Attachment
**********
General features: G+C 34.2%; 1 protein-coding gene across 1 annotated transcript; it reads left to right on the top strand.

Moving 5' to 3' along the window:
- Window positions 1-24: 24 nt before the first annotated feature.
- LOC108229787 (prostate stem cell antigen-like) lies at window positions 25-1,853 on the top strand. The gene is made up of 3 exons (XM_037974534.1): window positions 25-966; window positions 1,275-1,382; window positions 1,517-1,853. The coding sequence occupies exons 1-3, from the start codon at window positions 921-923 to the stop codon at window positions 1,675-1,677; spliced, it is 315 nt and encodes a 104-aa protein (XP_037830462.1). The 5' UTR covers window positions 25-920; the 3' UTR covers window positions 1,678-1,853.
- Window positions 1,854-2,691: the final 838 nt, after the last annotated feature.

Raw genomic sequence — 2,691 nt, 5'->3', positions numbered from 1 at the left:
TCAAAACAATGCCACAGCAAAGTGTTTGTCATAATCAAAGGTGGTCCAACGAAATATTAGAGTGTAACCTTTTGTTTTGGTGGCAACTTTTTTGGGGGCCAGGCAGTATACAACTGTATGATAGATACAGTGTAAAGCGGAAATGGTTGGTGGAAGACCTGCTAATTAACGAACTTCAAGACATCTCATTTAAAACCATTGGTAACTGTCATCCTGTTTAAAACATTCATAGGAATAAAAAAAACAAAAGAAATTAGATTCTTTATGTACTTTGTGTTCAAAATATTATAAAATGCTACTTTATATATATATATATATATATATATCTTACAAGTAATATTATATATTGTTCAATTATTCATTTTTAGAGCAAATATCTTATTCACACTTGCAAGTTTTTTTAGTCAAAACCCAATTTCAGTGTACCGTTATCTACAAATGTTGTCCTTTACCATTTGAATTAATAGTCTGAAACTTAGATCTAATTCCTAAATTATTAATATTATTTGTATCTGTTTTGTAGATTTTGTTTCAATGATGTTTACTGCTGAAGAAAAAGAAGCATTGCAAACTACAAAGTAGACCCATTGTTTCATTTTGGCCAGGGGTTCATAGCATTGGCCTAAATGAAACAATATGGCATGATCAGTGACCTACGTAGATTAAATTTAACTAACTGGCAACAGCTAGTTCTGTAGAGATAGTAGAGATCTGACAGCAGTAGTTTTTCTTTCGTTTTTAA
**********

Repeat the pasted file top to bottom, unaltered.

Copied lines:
General features: G+C 34.2%; 1 protein-coding gene across 1 annotated transcript; it reads left to right on the top strand.

Moving 5' to 3' along the window:
- Window positions 1-24: 24 nt before the first annotated feature.
- LOC108229787 (prostate stem cell antigen-like) lies at window positions 25-1,853 on the top strand. The gene is made up of 3 exons (XM_037974534.1): window positions 25-966; window positions 1,275-1,382; window positions 1,517-1,853. The coding sequence occupies exons 1-3, from the start codon at window positions 921-923 to the stop codon at window positions 1,675-1,677; spliced, it is 315 nt and encodes a 104-aa protein (XP_037830462.1). The 5' UTR covers window positions 25-920; the 3' UTR covers window positions 1,678-1,853.
- Window positions 1,854-2,691: the final 838 nt, after the last annotated feature.

Raw genomic sequence — 2,691 nt, 5'->3', positions numbered from 1 at the left:
TCAAAACAATGCCACAGCAAAGTGTTTGTCATAATCAAAGGTGGTCCAACGAAATATTAGAGTGTAACCTTTTGTTTTGGTGGCAACTTTTTTGGGGGCCAGGCAGTATACAACTGTATGATAGATACAGTGTAAAGCGGAAATGGTTGGTGGAAGACCTGCTAATTAACGAACTTCAAGACATCTCATTTAAAACCATTGGTAACTGTCATCCTGTTTAAAACATTCATAGGAATAAAAAAAACAAAAGAAATTAGATTCTTTATGTACTTTGTGTTCAAAATATTATAAAATGCTACTTTATATATATATATATATATATATATCTTACAAGTAATATTATATATTGTTCAATTATTCATTTTTAGAGCAAATATCTTATTCACACTTGCAAGTTTTTTTAGTCAAAACCCAATTTCAGTGTACCGTTATCTACAAATGTTGTCCTTTACCATTTGAATTAATAGTCTGAAACTTAGATCTAATTCCTAAATTATTAATATTATTTGTATCTGTTTTGTAGATTTTGTTTCAATGATGTTTACTGCTGAAGAAAAAGAAGCATTGCAAACTACAAAGTAGACCCATTGTTTCATTTTGGCCAGGGGTTCATAGCATTGGCCTAAATGAAACAATATGGCATGATCAGTGACCTACGTAGATTAAATTTAACTAACTGGCAACAGCTAGTTCTGTAGAGATAGTAGAGATCTGACAGCAGTAGTTTTTCTTTCGTTTTTAA